Sunday, 10 August 2014

Goals & the Value of Slowing Down

First, let's take a look at my goals for last week to see what I've accomplished:
  • Keep up to date with the DIY MFA prompts
Day 1 went fine, Day 2, sort of. And after that - the less said the better.
  • Comment on my ROW80 team's blogs
I'm doing that tonight, commenting on both Wednesday's and today's blogs.

Which leads nicely into something I read in a newsletter I'm subscribed to.

Writing is a luxury.

If it's not what you do for a living, then it's a luxury.

You'd think- I know I used to! - that it would be so easy to just pencil in a half hour or a couple of hours or whatever to sit down and write. But it just doesn't work like that. Not in my life, anyway. Sure, I can pencil in writing times, but that's no guarantee they're going to happen!

So that's why I tried the ol' 15-minute writing experiment. If I can't get a 2 hour session, then let's get at least one 15-minute session per day.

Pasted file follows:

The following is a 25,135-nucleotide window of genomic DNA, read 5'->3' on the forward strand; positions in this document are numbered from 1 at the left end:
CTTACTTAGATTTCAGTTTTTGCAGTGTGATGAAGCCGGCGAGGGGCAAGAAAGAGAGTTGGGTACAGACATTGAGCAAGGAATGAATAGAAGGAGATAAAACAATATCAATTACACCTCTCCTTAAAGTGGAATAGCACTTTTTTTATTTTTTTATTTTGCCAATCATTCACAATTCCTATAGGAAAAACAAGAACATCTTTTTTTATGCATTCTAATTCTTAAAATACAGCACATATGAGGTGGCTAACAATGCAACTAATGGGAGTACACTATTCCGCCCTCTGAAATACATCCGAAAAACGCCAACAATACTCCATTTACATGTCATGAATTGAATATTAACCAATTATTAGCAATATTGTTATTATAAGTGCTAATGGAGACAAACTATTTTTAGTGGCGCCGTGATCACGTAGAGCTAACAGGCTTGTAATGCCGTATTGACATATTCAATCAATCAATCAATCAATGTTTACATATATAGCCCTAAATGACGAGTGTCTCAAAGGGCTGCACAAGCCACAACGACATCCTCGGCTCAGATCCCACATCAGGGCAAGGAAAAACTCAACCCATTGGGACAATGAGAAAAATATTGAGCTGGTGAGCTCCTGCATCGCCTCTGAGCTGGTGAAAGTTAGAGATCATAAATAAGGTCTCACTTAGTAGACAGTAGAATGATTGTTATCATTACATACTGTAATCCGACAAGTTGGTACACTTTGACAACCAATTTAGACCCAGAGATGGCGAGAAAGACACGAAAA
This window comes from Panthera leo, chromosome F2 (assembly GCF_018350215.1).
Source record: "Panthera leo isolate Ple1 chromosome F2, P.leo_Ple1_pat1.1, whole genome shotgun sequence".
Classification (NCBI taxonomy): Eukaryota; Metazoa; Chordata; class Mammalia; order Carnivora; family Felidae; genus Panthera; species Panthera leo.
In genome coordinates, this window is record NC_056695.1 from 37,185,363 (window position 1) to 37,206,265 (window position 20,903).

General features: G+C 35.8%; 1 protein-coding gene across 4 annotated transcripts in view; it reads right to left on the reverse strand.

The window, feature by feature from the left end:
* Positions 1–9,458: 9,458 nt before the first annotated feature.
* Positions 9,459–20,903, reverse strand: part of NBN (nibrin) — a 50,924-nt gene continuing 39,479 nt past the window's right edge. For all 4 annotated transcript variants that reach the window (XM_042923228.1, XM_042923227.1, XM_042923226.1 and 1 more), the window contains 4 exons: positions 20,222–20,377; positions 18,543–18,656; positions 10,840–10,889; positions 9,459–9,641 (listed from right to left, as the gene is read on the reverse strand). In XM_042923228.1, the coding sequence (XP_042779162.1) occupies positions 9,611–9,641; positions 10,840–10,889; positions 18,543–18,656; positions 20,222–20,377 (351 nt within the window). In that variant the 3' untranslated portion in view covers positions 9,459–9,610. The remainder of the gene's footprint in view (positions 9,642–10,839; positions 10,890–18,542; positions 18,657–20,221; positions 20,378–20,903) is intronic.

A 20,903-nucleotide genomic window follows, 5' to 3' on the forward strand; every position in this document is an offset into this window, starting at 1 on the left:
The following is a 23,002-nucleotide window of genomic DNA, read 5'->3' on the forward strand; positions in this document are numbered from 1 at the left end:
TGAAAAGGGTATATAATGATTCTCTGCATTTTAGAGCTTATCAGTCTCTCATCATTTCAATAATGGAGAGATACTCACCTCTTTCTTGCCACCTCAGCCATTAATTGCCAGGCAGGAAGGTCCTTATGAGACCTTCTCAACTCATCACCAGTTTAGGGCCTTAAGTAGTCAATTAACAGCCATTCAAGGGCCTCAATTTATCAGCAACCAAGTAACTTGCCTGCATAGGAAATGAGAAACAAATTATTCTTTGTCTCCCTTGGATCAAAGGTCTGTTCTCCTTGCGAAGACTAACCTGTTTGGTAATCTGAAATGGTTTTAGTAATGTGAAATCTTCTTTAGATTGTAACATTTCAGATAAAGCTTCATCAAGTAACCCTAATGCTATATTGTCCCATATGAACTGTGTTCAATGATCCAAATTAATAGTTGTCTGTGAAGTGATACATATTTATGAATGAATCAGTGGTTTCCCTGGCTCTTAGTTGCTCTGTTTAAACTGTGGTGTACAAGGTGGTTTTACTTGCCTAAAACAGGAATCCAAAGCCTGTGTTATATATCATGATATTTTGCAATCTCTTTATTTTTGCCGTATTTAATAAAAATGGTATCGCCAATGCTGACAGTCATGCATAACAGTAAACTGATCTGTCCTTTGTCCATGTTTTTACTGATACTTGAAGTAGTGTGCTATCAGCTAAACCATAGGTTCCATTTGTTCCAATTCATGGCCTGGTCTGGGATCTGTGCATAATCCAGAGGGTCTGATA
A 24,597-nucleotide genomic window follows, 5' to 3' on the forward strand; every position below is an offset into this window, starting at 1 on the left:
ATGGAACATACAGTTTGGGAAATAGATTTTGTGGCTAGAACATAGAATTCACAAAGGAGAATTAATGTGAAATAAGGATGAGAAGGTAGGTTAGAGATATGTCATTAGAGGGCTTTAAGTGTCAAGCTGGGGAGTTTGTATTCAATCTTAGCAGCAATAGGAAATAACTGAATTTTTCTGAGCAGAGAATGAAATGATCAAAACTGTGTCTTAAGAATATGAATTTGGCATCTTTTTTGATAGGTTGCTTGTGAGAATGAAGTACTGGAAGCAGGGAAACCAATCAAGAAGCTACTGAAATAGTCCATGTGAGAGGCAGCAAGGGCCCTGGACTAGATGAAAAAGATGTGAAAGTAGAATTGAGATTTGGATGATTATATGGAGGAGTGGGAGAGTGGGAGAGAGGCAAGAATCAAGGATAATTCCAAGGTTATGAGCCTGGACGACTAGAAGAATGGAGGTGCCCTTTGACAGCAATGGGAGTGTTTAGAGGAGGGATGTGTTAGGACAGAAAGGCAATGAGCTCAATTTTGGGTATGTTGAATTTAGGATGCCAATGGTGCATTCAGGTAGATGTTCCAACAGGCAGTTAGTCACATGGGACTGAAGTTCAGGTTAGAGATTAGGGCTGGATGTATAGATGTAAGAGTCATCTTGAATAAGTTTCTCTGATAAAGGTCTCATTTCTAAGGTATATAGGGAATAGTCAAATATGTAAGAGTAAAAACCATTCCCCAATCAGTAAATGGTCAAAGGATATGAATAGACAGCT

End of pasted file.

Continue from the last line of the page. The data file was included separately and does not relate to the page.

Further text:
Which will segue nicely into one achievement (of sorts) that I didn't plan for this week.

In the one and only 15 minutes I had this week, I wrote the grand total of two ideas on a scene beat sheet for my opening scene.

(Why am I back to the novel again after walking into a brick wall with my hero? Well, it occurred to me that the hero doesn't really come into the novel in a significant way until Sequence 2, so there was no reason why I couldn't go back and write the new scenes for Sequence 1.)